My hotel is being used as Section 8 temporary housing. I demand a refund!

If a picture is worth a thousand words, then Maria Telegdy’s photos from her recent stay at a Relax Inn, which she says is used as Section 8 housing,  would make for a disturbing novel. Since we don’t have space for a novel here, we’ll just have to summarize her case and share the images with you.

Telegdy’s case demonstrates the need to keep calm, even when you know that you’re being ripped off. And it’s yet another cautionary tale about nonrefundable, opaque hotel rates.

Telegdy used Hotwire’s “HotRate Deal” feature to book a seven-night trip. The HotRate Deals require prepayment and don’t reveal your actual hotel until after you complete the booking. Hotwire describes HotRate deals as “amazing deals that, once purchased, cannot be canceled, exchanged, refunded or changed.”

Selecting a two-star hotel

Telegdy chose a two-star hotel in the general neighborhood she wished to stay. She notes that the description of the unknown hotel said “Quality Inn or similar.” She then received notification that she would be staying at the Relax Inn of Augusta, Georgia.

When she arrived, Telegdy was less than impressed with its location in a seedy area with an adjacent adult bookstore.

After some initial confusion during check-in, Telegedy says that the desk clerk explained that her room had been given away to a “long-term renter.” She then assumed that the hotel was being used as Section 8 temporary housing. This is the Federal government-sponsored housing program that provides vouchers to participants that they can use at housing facilities, including some motels, which will accept the voucher as payment.

A Section 8 hotel?

Telegdy told us that she is familiar with this voucher program.

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“In September, Hotwire sent me to a hotel in Phoenix. That hotel accepted Section 8 vouchers. I didn’t mind,” she recalled. “That hotel maintained itself better and had a separate wing for regular travelers. Things were quite different at this Relax Inn.”

A “deplorable” hotel

Eventually, a manager arrived and confirmed that they did have a room for her. But when she checked in, she found it “deplorable” with “smashed bugs on dirty walls, peeling wallpaper, filthy vents and a disabled smoke detector.” (See images, above.)

Telegdy suffers from Chronic Obstructive Pulmonary Disease (COPD), which can make it difficult to breathe. So when she smelled cigarette smoke coming from outside her room she knew that she would be unable to complete her stay.

Telegdy told me that she slept with a scarf over her nose and mouth to avoid the smoke for the one night that she was forced to stay there. The next morning she informed the front desk staff that she would not be staying the additional six nights. Luckily, she had the forethought to take some pictures of her room before she left.

Asking Hotwire for a refund

When Telegdy arrived home, she called Hotwire to request a refund for the six nights that she did not stay. Hotwire referred her back to the nonrefundable terms of the HotRate Deals and rejected her request.

Telegdy then began her writing and calling campaign to Hotwire. Unfortunately, she used tactics that are rarely successful. She admits that she was so incensed that she lost her temper and cursed at the customer service agent.

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Her letters also reflected her anger and included many extraneous details; including the belief that some of the guests at this hotel were “Section 8 residents.” She also threatened Hotwire that she would never be using them again. This type of threat almost always backfires for the consumer, with the company losing interest in helping a lost customer.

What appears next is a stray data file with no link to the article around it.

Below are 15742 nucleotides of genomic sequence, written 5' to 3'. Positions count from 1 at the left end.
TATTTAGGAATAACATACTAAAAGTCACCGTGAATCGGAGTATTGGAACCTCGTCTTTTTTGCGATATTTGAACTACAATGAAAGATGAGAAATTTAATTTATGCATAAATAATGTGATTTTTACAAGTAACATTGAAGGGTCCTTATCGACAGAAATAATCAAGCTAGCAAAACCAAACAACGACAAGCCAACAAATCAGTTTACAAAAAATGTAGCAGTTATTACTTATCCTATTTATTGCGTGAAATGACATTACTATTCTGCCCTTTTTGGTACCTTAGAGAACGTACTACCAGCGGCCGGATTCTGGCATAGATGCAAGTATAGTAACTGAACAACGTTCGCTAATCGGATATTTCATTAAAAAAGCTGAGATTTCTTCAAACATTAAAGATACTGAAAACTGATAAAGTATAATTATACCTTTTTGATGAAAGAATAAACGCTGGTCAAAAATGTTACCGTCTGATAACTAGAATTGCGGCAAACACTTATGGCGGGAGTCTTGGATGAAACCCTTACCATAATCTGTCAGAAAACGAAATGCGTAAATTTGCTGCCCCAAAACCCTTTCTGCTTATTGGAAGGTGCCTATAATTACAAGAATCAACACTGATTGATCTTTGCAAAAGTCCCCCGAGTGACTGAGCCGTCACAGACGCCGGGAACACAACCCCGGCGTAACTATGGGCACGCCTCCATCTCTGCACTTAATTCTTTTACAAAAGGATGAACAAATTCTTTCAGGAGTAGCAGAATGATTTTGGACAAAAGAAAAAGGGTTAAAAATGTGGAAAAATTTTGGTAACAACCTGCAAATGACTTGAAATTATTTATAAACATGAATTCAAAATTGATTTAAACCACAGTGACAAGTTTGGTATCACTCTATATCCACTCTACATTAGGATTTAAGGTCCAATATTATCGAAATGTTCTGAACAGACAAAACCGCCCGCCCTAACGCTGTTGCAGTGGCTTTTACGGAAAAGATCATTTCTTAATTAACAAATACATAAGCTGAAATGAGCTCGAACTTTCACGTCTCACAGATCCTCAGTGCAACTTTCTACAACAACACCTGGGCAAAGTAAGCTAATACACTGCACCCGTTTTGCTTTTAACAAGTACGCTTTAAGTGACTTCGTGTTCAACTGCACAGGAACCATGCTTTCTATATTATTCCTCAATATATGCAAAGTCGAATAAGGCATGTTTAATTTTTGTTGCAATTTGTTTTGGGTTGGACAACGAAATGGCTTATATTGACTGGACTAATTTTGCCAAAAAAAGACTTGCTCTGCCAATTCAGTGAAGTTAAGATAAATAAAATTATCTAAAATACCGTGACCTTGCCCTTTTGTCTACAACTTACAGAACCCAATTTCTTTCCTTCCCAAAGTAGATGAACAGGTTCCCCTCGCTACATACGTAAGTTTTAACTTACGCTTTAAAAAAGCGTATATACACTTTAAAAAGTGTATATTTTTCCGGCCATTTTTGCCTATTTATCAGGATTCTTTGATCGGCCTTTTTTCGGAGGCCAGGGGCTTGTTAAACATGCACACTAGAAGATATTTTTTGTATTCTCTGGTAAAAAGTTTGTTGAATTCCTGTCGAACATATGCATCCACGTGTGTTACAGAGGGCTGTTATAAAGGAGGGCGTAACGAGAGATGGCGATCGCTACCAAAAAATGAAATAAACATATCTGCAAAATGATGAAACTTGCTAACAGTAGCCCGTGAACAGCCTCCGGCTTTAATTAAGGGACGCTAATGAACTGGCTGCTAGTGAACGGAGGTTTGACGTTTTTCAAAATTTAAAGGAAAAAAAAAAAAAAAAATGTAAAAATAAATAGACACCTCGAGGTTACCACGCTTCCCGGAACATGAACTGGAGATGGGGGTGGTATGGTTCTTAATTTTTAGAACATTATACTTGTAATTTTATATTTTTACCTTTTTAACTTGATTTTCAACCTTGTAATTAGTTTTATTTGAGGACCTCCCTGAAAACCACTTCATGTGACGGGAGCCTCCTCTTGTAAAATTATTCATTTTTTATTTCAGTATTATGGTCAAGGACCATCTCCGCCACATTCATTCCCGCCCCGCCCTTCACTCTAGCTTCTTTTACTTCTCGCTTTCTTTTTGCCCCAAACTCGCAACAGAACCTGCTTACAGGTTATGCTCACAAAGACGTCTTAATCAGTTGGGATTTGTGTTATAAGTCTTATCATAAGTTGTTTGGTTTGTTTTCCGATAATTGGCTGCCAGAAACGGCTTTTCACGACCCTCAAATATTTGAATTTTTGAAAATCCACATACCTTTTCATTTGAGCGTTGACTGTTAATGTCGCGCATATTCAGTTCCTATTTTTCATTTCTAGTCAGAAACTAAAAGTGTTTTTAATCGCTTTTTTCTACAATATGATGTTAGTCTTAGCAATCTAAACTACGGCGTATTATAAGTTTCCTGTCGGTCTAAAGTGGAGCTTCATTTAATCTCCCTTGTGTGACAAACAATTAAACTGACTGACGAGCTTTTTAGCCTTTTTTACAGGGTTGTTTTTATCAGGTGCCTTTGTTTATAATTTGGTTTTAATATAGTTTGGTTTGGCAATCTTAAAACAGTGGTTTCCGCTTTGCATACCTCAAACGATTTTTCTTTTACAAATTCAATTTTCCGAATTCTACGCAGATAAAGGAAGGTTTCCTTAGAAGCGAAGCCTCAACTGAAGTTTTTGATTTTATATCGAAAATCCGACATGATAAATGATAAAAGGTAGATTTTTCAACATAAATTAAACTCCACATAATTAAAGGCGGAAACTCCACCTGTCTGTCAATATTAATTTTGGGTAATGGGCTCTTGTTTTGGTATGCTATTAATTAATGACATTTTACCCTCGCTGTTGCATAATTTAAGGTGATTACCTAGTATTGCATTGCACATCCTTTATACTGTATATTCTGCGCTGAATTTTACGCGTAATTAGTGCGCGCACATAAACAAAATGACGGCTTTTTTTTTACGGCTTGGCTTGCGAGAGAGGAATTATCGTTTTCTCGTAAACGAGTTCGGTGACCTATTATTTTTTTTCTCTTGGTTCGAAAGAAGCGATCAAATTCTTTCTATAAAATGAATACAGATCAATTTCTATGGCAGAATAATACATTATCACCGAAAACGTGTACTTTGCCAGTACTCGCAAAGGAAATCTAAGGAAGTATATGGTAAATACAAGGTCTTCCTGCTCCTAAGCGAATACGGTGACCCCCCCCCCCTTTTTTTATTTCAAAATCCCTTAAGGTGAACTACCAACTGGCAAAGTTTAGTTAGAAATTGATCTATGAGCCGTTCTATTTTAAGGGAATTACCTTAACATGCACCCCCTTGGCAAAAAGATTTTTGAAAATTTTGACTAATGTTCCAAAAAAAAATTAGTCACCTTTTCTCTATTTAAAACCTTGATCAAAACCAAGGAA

An unsatisfactory resolution

When Telegdy’s complaint letters only resulted in Hotwire offering her a $25 travel voucher, she turned to our advocacy team for help.

That $25 voucher just added insult to injury. As I look at it, this won’t cost them anything especially if I am never using them again. I have traveled the world and not even in the backwoods of Africa have I slept in a place as bad as this hotel. Can you help me?

I wrote a short, polite letter to Hotwire and included the photographs of the room.

These photographs show exposed lightbulbs, dirty walls and vents, falling draperies and the disabled smoke detector. I did not ask Hotwire about Telegdy’s assertions that the hotel is being used for temporary Section 8 housing because ultimately it does not matter. Every guest is entitled to a safe and clean living environment regardless of how they are making payment for their stay. One look at Telegdy’s photos makes it clear that this facility is not providing a clean or safe environment.

A working smoke detector must be present in every hotel room under Georgia Title 25 Code Section 25-2-40.  This information alone should have qualified Telegdy for a refund.

The good news

Hotwire agreed and completely refunded Telegdy for her stay.

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Our Hotwire executive contact thanked me for the photos and agreed that this hotel must make changes. However, she also pointed out that Telegdy should have called Hotwire as soon as she discovered the hotel was unacceptable. Making that call would have given Hotwire a chance to rectify the situation immediately.

When troubles arise with a company, remember to be polite, concise and fact-based in your letter of complaint. Keep in mind that you want to convince the company that it wants to help you.

 

 


Michelle Couch-Friedman

Michelle is the executive director of Elliott.org. She is a consumer advocate, writer and licensed clinical social worker who spends as much time as possible exploring the world with her family. Contact her at Michelle Friedman Read more of Michelle's articles here.

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